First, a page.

A ghost runner is an imaginary player use to fill out a too-small baseball team.
Ghost runners have no official status in baseball. They are used primarily by children playing pickup games. Baseball teams should officially have nine members on each team, but few pickup games can muster this many players. Even if you have only four members on a team you can still play a decent game. If you fall below this number, ghost runners may be called into play. Judicious use of ghost runners may allow even two individuals to play a game of baseball.
After the batter has hit the ball (but failed to make a home run), he can declare that there is a ghost runner on the base he reached, and return to the plate for another go at bat. This ghost runner is a place holder that will automatically advance bases under certain conditions. Rules vary, but generally the ghost runner will not try to steal a base; instead it will advance one base for every base that the batter advances after hitting the ball again. Generally the ghost runner is exactly as fast as the person at bat, so he reaches his next base at the same time as the batter. (This is important, because if you don't know exactly where an invisible person is, it's very hard to tag them out.)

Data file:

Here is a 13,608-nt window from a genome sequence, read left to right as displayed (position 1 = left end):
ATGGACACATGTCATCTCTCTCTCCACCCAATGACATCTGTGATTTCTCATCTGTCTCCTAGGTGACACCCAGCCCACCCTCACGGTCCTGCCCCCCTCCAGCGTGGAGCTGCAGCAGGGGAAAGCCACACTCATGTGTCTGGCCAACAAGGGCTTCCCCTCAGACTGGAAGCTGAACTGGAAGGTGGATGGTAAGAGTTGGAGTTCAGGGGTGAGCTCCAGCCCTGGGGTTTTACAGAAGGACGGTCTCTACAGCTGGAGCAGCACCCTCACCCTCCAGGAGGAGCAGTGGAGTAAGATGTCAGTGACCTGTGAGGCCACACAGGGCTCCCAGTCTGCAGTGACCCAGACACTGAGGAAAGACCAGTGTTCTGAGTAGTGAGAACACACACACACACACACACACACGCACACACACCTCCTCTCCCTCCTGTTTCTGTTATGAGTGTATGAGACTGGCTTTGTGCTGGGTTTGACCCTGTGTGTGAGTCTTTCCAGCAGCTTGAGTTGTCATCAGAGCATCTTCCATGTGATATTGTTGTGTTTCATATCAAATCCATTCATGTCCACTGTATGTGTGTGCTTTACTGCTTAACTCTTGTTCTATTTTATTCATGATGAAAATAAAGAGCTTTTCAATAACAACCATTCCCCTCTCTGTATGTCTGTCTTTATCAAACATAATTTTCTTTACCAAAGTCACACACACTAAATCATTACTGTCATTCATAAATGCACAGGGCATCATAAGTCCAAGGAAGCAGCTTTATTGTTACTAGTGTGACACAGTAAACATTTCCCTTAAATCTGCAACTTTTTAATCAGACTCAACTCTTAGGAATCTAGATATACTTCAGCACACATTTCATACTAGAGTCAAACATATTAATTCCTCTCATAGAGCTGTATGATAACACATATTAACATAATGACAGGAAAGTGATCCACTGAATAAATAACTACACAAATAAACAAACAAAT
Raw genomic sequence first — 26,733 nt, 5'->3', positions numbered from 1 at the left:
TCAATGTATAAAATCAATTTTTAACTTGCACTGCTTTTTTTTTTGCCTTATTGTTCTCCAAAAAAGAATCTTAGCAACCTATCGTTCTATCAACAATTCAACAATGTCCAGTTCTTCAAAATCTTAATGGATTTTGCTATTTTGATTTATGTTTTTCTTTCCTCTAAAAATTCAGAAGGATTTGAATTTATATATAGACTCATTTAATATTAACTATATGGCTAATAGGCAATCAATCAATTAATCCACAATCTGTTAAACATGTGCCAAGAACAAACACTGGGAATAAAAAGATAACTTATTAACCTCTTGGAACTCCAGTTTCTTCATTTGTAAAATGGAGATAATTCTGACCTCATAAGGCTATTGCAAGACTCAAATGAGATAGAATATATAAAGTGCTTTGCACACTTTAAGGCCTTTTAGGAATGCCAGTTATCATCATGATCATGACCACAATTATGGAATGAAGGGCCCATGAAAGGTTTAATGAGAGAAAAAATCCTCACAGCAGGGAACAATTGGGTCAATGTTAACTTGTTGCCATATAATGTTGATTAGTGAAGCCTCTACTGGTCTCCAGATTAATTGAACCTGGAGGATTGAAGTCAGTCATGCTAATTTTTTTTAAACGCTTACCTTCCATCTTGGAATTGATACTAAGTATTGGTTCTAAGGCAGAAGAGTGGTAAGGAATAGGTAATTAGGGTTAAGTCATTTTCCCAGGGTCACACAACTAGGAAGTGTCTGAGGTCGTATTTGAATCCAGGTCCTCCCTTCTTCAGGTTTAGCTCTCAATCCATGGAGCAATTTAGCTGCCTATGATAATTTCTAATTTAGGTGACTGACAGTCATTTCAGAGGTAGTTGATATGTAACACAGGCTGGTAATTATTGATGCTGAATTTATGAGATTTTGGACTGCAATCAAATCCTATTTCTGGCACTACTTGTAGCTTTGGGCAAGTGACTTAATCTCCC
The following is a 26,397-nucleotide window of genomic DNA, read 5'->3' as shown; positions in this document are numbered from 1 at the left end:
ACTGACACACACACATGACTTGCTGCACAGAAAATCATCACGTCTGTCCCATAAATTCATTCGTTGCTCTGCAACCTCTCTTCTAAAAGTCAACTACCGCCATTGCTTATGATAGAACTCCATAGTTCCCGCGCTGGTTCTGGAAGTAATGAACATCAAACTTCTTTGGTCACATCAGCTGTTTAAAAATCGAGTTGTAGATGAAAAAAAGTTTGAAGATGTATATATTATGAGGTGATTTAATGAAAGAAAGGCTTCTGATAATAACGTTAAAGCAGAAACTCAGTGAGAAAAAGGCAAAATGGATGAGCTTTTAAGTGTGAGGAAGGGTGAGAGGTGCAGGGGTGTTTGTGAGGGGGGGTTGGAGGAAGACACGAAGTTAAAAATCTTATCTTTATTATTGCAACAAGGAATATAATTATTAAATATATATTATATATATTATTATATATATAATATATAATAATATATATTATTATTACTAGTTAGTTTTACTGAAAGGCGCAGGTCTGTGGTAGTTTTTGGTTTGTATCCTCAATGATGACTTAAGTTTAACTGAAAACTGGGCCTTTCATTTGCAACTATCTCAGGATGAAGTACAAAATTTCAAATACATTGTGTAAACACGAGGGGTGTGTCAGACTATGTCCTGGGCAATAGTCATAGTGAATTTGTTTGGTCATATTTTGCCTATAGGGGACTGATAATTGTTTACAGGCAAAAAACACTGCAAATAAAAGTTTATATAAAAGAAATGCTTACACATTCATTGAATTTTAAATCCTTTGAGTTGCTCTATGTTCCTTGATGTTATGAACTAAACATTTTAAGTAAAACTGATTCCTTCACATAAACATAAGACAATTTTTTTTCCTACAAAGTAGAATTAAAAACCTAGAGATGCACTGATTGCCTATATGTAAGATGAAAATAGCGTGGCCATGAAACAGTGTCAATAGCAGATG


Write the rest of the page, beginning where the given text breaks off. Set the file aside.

Ghost players can be used in other games, such as kickball. They should not be attempted in sports like soccer and tag, which require more spontaneity from their players. If you use ghost runners, always determine the rules governing them in advance! You simply cannot trust the other team to use their ghost runners responsibly unless you have a sound rule system established. Trust me on this.
This writeup was written with the help of The new Dickson baseball dictionary, by Paul Dickson.